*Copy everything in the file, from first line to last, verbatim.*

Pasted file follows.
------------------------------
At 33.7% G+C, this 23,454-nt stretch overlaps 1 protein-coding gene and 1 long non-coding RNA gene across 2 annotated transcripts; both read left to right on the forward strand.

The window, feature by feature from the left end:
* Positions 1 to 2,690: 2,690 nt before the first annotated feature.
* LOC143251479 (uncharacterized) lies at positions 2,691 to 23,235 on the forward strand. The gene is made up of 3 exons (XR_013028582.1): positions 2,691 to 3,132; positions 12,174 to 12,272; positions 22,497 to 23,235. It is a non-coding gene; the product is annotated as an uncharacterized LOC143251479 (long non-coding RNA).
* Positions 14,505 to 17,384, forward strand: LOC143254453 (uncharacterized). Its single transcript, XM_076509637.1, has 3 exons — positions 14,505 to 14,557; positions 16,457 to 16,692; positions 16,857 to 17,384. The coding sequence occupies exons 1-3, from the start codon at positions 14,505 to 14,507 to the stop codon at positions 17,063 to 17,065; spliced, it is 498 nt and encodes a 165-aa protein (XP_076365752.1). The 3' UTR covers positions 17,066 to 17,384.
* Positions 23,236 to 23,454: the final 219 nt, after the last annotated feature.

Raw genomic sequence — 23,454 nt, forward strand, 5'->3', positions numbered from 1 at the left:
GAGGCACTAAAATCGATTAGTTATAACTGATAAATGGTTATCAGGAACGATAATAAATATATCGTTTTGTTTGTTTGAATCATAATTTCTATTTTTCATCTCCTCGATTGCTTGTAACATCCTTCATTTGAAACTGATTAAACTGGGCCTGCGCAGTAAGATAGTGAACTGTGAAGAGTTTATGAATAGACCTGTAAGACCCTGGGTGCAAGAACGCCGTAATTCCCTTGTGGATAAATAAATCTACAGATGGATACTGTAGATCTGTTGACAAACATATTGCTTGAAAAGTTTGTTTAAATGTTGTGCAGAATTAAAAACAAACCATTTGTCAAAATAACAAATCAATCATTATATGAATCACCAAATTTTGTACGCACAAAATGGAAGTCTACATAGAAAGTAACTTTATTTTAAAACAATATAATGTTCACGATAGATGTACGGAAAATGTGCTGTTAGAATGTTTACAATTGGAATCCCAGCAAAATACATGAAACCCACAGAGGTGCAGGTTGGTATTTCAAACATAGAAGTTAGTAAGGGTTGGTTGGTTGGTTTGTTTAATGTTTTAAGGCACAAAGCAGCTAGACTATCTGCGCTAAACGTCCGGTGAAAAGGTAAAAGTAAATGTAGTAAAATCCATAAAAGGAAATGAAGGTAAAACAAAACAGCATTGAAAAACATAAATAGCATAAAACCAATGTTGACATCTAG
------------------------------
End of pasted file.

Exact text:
At 33.7% G+C, this 23,454-nt stretch overlaps 1 protein-coding gene and 1 long non-coding RNA gene across 2 annotated transcripts; both read left to right on the forward strand.

The window, feature by feature from the left end:
* Positions 1 to 2,690: 2,690 nt before the first annotated feature.
* LOC143251479 (uncharacterized) lies at positions 2,691 to 23,235 on the forward strand. The gene is made up of 3 exons (XR_013028582.1): positions 2,691 to 3,132; positions 12,174 to 12,272; positions 22,497 to 23,235. It is a non-coding gene; the product is annotated as an uncharacterized LOC143251479 (long non-coding RNA).
* Positions 14,505 to 17,384, forward strand: LOC143254453 (uncharacterized). Its single transcript, XM_076509637.1, has 3 exons — positions 14,505 to 14,557; positions 16,457 to 16,692; positions 16,857 to 17,384. The coding sequence occupies exons 1-3, from the start codon at positions 14,505 to 14,507 to the stop codon at positions 17,063 to 17,065; spliced, it is 498 nt and encodes a 165-aa protein (XP_076365752.1). The 3' UTR covers positions 17,066 to 17,384.
* Positions 23,236 to 23,454: the final 219 nt, after the last annotated feature.

Raw genomic sequence — 23,454 nt, forward strand, 5'->3', positions numbered from 1 at the left:
GAGGCACTAAAATCGATTAGTTATAACTGATAAATGGTTATCAGGAACGATAATAAATATATCGTTTTGTTTGTTTGAATCATAATTTCTATTTTTCATCTCCTCGATTGCTTGTAACATCCTTCATTTGAAACTGATTAAACTGGGCCTGCGCAGTAAGATAGTGAACTGTGAAGAGTTTATGAATAGACCTGTAAGACCCTGGGTGCAAGAACGCCGTAATTCCCTTGTGGATAAATAAATCTACAGATGGATACTGTAGATCTGTTGACAAACATATTGCTTGAAAAGTTTGTTTAAATGTTGTGCAGAATTAAAAACAAACCATTTGTCAAAATAACAAATCAATCATTATATGAATCACCAAATTTTGTACGCACAAAATGGAAGTCTACATAGAAAGTAACTTTATTTTAAAACAATATAATGTTCACGATAGATGTACGGAAAATGTGCTGTTAGAATGTTTACAATTGGAATCCCAGCAAAATACATGAAACCCACAGAGGTGCAGGTTGGTATTTCAAACATAGAAGTTAGTAAGGGTTGGTTGGTTGGTTTGTTTAATGTTTTAAGGCACAAAGCAGCTAGACTATCTGCGCTAAACGTCCGGTGAAAAGGTAAAAGTAAATGTAGTAAAATCCATAAAAGGAAATGAAGGTAAAACAAAACAGCATTGAAAAACATAAATAGCATAAAACCAATGTTGACATCTAG